15 Nonfiction Books You Need to Read in 2021 – Cosmopolitan

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Adding all of these to my already-long reading list. Worth it!
As great a form of escapism fiction is, I find myself reading a lot more nonfiction lately. A lot of brilliant writers have been publishing their books in the past few years, sharing their stories that offer mind-blowing revelations, interesting perspectives, and honest reflections on the human experience. IDK about you, but I think that’s pretty awesome. And it’s just refreshing to get out of your own head, read about other people’s insights on life, history, pop culture, and all things grounded in this reality we all live in.
From a clueless aspiring dog-walking startup CEO to stories of women retracing their past and confronting their family histories, here are some of the best nonfiction books of 2021.
In this emotionally honest memoir, Japanese Breakfast singer-songwriter Michelle Zauner tells the story of her life—growing up Korean American in Oregon, having a complicated relationship with her parents, and pursuing a career in music. The memoir is centered around her mom’s death, and how food became a means of grieving and therapy.  
Ashley C. Ford talks about growing up as a Black girl in Indiana, dealing with poverty, the complexities of adolescence, and a fraught relationship with her mother. She often wished that she could confide in her father, but he was incarcerated for reasons she didn’t know. Until one day—after going through a traumatic experience with a boy, which she kept from her family—her grandmother told her. And what she learned turned her entire world upside down.  
New York-based comedian Amber Ruffin, along with her sister Lacey Lamar, share their everyday experiences when of casual racism. It gets especially bad for Lacey who still lives in their home state of Nebraska, and is a magnet for these ridiculous but all-too-real encounters.  
If you want to get in touch with your creative side, this book might just be the trick. As the title suggests, A Swim in a Pond in the Rain is a literary master class that takes readers into the mind of Booker Prize-winning author George Saunders. He discusses what makes great stories, how they work, and what they say about ourselves and today’s world.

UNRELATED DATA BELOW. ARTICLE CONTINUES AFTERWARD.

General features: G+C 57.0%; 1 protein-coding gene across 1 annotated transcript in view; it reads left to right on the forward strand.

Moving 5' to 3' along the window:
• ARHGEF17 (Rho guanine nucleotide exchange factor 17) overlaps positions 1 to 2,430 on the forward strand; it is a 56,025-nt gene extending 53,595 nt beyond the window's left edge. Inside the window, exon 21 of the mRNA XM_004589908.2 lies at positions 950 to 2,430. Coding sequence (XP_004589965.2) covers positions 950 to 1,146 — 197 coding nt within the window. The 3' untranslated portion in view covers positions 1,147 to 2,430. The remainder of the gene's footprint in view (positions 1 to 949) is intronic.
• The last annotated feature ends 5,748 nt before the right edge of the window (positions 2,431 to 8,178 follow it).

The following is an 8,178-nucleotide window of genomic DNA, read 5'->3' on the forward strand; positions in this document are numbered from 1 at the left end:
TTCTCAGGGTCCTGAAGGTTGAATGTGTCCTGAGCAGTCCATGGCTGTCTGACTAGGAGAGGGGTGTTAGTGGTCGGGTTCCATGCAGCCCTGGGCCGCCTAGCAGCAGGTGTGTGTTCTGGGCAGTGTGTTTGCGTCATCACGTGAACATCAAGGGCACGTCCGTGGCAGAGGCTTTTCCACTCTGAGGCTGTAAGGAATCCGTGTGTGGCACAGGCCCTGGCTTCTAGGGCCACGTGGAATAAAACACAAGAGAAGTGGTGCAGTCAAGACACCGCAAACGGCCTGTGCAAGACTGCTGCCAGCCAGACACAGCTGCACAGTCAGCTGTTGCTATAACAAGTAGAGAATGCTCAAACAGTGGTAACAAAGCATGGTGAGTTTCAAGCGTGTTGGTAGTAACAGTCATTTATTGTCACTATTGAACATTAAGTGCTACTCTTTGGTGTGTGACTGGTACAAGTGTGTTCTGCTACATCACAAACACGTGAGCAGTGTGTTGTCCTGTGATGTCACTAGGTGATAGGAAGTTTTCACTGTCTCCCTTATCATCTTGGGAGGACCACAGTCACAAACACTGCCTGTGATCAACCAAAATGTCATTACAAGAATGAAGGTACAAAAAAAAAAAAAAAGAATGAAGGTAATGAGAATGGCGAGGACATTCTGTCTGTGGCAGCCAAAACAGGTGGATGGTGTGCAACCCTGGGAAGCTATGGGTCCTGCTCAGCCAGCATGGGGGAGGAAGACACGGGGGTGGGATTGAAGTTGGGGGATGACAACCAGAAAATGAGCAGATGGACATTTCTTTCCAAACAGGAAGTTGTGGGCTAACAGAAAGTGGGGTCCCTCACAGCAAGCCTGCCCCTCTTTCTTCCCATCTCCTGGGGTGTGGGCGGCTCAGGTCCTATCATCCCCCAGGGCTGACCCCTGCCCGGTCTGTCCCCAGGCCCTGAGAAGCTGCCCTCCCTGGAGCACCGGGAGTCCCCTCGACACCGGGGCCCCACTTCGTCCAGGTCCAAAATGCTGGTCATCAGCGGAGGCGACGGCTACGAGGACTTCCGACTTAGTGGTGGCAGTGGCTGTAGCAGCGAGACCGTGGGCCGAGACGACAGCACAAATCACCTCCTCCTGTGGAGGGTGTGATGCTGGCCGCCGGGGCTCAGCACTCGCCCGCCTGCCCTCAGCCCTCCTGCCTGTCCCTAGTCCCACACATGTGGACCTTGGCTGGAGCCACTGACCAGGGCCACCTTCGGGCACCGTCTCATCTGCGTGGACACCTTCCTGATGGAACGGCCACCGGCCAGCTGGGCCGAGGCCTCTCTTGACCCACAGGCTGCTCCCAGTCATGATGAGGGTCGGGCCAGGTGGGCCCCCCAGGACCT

In this collection of essays, The Onion and Reductress contributor Grace Perry takes readers on a trip through pop culture and media during the early aughts. And as she does so, she shares hilarious stories from her own personal experiences, and comments on the decade that made her gay. 
Sports legend Billie Jean King writes an intimate self-portrait that talks about the highs and lows of her amazing tennis career, her work in activism, and the ongoing fight for social justice and equality. 
Kate Macdougall found herself in a post-college rut working at Sotheby’s in London. After almost accidentally destroying a precious piece of art, she decided to quit and start her own dog-walking company instead. The problem was that she didn’t know much about dogs, nor did she know anything about starting a business. But Macdougall got through it all by navigating her new life, her relationships, and jolly old London one dog walk at a time.
In this collection of essays, bestselling author of The Fault in Our Stars John Green reviews the Anthropocene—the current geologic age—and how humans have reshaped the planet.  An extension of his podcast, he rates different phenomena on a five-star scale, including QWERTY keyboards and the Madagascar film franchise.
This book by Oprah Winfrey and brain and trauma specialist Dr. Bruce Perry provides scientific as well as emotional insights on healing and overcoming trauma. Through Winfrey’s personal stories and Perry’s expertise, they want to help readers reframe their way of thinking and instead of asking “What’s wrong with you?” as “What happened to you?”
How the Word Is Passed walks readers through a tour of monuments and landmarks in the United States that tell the story of how slavery has been central in shaping the nation’s history and people. And while a lot of the book delves into the past and stories of those who have passed, Clint Smith also brings it to life with the help of stories of people still alive today.  
This book is all about the power of re-thinking and unlearning what you think you know. There’s something to be said about questioning and challenging your own thoughts and opinions. Because, as the author and organizational psychologist Adam Grant suggests, being open to what others have in mind is part of the path to wisdom and success.
Danielle Geller returns to Florida after her mother dies, and finds a suitcase filled with diaries, photos, letters, undeveloped disposable cameras, dried sage, jewelry, and a bandana. She uses these items as a gateway to her journey in understanding her mother’s relationship to her heritage and confronting her family history. This leads her back to the Navajo reservation her mother once called home.
The Afghanistan Papers is a thorough investigation by Washington Post reporter Craig Whitlock about one of 2021’s most important political topicsIt looks into how the Bush, Obama, and Trump administrations mishandled America’s longest war and deceived the public.
What some view as a tech company’s fall from grace is actually a far more complicated story. This exposé written by New York Times reporters Sheera Frenkel and Cecilia Kang gives readers a look into the truth of what really happened to Facebook and how it went from a success story to a social media platform constantly under fire.  
After Kat Chow’s mother dies unexpectedly, she and her family suddenly plummet into grief. To cope, Chow then decides to reclaim her family’s story by tracing her extended family’s roots—from China to Hong Kong, to Cuba, and finally to America.